The manifestations of these ideas within and about Za‘tari were again numerous. Curtis Ryan, in a 2014 article on the camp, noted that Syrians’ ‘resilience’ and attempts to build community in the camp are ‘casually ascribed’, by ‘[m]any observers – and some refugees themselves … to a natural entrepreneurial trait of the Syrian nation.’Footnote 96 In a televised interview, Kilian Kleinschmidt, the then UNHCR Senior Field Coordinator (the most senior UNHCR role in Za‘tari – also known as the ‘camp manager’) declared that it was ‘very natural [Syrians] have set up shops, because they are traders’.Footnote 97 A report by the University of Oxford's Refugee Studies Centre claims that ‘[i]n the Levant region, Syrians are well known for their entrepreneurial endeavours. Many of the refugees arriving to Zaʿatari are highly skilled … Many were traders in Syria.’Footnote 98
At the same time, however, it is important to note how localised such racialised understandings of ‘entrepreneurship’ and work can be. In Jordan's Special Economic Zones, for example, many factories have built labour regimes centred on the social isolation and exploitation of migrant workers, predominantly women, from South Asia. When offered the chance to hire Syrian refugees, many employers were uninterested, assuming, in contrasting racialised hierarchies, that Syrians would be unproductive, ‘like Jordanians’, whom factories are legally obliged to employ a quota of when using migrant workers.Footnote 99 As John Chalcraft has explored in the context of Syrian migrant workers in Lebanon, ‘Syrians are “known” to be docile, hard-working, uncomplaining and ready to follow orders … Syrians are said to be uneducated and “backward” or “rural”.’Footnote 100 Syrians are thus ‘known’ very differently in different contexts, even when those contexts are in very close geographical proximity. Humanitarian portrayals of Syrians online attempt to render them ‘known’ as ‘entrepreneurs’. These communications target a wider, but at the same time particular, audience.
‘You wouldn't mind if they moved into your neighbourhood’:Footnote 101 Marketing Za‘tari's ‘entrepreneurs’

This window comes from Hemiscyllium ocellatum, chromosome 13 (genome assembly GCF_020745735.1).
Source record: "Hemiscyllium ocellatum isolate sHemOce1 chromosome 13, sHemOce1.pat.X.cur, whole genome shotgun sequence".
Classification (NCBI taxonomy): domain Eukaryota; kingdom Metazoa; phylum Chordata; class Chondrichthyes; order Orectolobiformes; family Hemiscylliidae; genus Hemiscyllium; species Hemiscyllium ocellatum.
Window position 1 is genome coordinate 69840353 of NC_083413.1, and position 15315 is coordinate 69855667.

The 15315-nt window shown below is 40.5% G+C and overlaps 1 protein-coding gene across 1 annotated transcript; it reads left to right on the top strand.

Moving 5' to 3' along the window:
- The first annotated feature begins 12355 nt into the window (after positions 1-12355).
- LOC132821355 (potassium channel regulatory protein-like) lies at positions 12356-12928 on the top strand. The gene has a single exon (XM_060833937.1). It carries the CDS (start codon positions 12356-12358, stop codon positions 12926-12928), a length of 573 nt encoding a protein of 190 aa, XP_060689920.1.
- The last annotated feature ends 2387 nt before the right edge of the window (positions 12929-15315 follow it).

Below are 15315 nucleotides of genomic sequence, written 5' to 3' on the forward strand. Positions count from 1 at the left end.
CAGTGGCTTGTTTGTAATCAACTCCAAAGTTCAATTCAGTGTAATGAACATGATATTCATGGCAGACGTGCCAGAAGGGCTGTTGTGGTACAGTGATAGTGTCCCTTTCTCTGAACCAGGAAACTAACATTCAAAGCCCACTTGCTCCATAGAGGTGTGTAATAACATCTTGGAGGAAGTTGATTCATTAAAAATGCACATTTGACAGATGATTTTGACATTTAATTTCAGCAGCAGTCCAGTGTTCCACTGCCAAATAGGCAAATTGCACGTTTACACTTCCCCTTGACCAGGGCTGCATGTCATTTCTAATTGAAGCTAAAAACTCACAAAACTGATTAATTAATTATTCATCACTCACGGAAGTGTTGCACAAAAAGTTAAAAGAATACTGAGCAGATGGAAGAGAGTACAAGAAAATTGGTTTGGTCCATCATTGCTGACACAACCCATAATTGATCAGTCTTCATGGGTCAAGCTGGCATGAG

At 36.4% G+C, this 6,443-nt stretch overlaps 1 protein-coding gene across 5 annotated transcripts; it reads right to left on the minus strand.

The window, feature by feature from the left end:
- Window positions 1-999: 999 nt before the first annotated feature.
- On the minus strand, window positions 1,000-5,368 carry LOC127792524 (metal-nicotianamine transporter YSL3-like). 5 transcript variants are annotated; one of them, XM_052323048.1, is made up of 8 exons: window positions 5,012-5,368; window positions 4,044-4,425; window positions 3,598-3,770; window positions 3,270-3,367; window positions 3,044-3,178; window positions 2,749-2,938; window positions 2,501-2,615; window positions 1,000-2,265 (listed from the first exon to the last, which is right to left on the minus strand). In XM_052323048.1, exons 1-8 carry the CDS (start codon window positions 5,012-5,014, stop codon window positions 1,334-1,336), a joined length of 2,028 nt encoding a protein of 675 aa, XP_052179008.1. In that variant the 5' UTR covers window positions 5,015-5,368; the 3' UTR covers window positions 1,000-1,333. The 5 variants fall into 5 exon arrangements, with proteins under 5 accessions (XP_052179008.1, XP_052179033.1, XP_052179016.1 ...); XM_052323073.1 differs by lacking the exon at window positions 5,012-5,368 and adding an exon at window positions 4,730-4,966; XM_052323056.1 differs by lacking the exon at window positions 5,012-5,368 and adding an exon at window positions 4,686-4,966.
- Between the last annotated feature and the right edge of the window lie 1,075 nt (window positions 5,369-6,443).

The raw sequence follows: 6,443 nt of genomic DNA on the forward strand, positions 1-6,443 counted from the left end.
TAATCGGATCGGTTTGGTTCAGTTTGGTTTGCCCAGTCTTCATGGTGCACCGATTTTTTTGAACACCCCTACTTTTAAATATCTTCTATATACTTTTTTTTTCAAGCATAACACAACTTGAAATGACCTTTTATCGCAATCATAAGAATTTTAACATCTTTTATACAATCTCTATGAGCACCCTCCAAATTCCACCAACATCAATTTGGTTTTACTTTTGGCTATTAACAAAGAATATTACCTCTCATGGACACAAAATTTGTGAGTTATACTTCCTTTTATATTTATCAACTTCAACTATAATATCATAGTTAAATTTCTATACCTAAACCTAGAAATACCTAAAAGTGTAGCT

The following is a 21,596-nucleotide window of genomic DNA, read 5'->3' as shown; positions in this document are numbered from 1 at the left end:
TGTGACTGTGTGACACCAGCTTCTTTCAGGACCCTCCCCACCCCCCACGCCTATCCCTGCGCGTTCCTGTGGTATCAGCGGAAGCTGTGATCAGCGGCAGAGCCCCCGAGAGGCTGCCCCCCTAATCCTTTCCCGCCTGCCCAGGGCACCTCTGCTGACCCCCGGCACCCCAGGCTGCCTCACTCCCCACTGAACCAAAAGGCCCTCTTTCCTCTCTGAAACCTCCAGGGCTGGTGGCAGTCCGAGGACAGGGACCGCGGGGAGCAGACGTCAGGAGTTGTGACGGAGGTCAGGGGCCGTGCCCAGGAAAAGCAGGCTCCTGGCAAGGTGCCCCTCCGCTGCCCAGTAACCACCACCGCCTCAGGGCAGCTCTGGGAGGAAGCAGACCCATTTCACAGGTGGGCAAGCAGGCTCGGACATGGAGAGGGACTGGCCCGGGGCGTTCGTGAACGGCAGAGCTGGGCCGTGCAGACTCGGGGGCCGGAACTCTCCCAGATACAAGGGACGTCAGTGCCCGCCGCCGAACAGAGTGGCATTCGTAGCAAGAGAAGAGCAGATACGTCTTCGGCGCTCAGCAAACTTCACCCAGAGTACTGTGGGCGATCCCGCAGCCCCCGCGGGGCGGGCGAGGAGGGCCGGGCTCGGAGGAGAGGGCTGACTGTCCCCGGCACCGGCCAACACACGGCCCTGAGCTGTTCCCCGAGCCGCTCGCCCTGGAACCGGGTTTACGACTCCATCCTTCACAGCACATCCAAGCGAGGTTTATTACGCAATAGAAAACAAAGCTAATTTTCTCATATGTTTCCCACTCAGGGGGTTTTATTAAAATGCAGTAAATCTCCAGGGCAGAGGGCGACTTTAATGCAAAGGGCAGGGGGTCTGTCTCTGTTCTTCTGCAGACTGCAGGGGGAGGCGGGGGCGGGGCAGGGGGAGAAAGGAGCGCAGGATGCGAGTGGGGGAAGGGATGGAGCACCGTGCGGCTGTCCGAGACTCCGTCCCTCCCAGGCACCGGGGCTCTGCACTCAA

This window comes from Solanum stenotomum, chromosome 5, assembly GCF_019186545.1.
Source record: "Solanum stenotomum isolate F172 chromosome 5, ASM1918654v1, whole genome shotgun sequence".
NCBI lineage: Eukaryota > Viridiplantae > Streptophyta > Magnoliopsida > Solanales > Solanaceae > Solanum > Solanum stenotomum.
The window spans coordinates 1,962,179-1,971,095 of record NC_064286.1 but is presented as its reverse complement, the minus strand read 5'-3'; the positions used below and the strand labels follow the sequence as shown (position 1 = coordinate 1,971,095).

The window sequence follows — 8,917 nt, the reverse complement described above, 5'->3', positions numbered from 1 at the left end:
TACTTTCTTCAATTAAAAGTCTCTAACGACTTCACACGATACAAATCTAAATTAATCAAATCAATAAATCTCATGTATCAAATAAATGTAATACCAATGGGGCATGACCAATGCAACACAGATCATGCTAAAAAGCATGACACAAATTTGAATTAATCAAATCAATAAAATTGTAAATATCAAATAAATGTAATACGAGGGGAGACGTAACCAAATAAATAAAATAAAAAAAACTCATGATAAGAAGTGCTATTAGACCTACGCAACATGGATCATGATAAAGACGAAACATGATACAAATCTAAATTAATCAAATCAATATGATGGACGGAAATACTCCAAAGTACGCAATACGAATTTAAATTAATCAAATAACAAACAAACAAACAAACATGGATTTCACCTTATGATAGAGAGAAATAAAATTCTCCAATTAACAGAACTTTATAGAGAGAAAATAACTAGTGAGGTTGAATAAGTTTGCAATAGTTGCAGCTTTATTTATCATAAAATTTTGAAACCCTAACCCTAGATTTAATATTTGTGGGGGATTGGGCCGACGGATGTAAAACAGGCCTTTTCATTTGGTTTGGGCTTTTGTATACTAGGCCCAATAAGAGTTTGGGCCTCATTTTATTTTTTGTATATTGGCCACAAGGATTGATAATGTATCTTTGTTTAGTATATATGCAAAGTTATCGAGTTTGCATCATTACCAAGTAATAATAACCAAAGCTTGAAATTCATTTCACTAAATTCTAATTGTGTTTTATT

In humanitarian actors’ public communications, explicit racial comparisons are absent, but the implicit positioning of Syrians and their ‘entrepreneurship’ relative to racial hierarchies continues. This can be seen in UNHCR's online promotion of Syrians’ ‘entrepreneurship’, which is a recurring theme in humanitarian portrayals of Za‘tari camp. ‘#Innovation starts with affected communities. Great examples from @ZaatariCamp’, reads a September 2015 tweet from @UNHCRInnovation, a Twitter account run by the UNHCR Innovation Service.Footnote 102 The ‘@ZaatariCamp’ it mentions is Za‘tari's Twitter handle, which made it, in October 2013, the first refugee camp in the world to have its own Twitter account.Footnote 103 Run by UNHCR staff in the camp, rather than Syrian refugees themselves, its profile describes the camp as ‘vast, dusty and unpredictable’ and a ‘remarkable stretch of desert [that] is home to 80,000 Syrian refugees’.Footnote 104 The market, where much of this ‘innovation’ and ‘entrepreneurship’ happens, has, according to @ZaatariCamp, ‘helped refugees in finding normalcy in displacement’.Footnote 105 One of these ‘entrepreneurs’ is a man pictured in his perfume shop in October 2013. The tweet contains a quotation that reads ‘I needed to live and I need to work … I also needed to change the smell of this place’, followed by the words ‘Respect. #entrepreneur.’Footnote 106
As Stuart Hall has argued, the intertextuality of images means that they are read and understood in the context of other images that may not simultaneously be present.Footnote 107 This insight can be mobilised to understand how the passive, depoliticised, feminised, and racialised figure of the refugee remains the implicit basis for comparison in profiles of Syrians’ ‘entrepreneurship’. In 2015, for example, UNHCR's website offered a profile of a new pizza delivery service that opened in the camp, and of Abu Mahmood, the ‘Syrian entrepreneur [who] has brought a slice of normal life to refugees’.Footnote 108 The article quotes Nasser Touaibia, then a UNHCR communications officer, who argues that the new shop is a demonstration of the fact that Syrian refugees in Za‘tari ‘are not just … waiting for humanitarian agencies to create opportunities for them … [they] are proactive, they are very creative, and they come up with new ideas’.Footnote 109 UNHCR Innovation also draws attention to Abu Mahmood, whose story is the first in an article that profiles ‘10 refugees who will change your perception of entrepreneurship.’Footnote 110 Two of the other nine are also Syrian refugees living in Za‘tari. Bizarrely, the website of UNHCR Innovation has a ‘Jordan’ page that only contains a picture of Abu Mahmood and his pizzas, without even so much as a caption.Footnote 111 In yet another article on the same pizza shop, Touaibia describes Syrians in Za‘tari as ‘not the type of people that would sit around, cross their hands and wait for you to do something for them. They are actually very creative and very active.’Footnote 112 Which ‘types of people’ do ‘sit around’ waiting for humanitarians to provide for them, one might wonder? Is it imagined that other (‘African’?) refugees sit waiting, outside of time, while Syrians demonstrate the ‘hustling’ that is central to work (and life) under neoliberalism?Footnote 113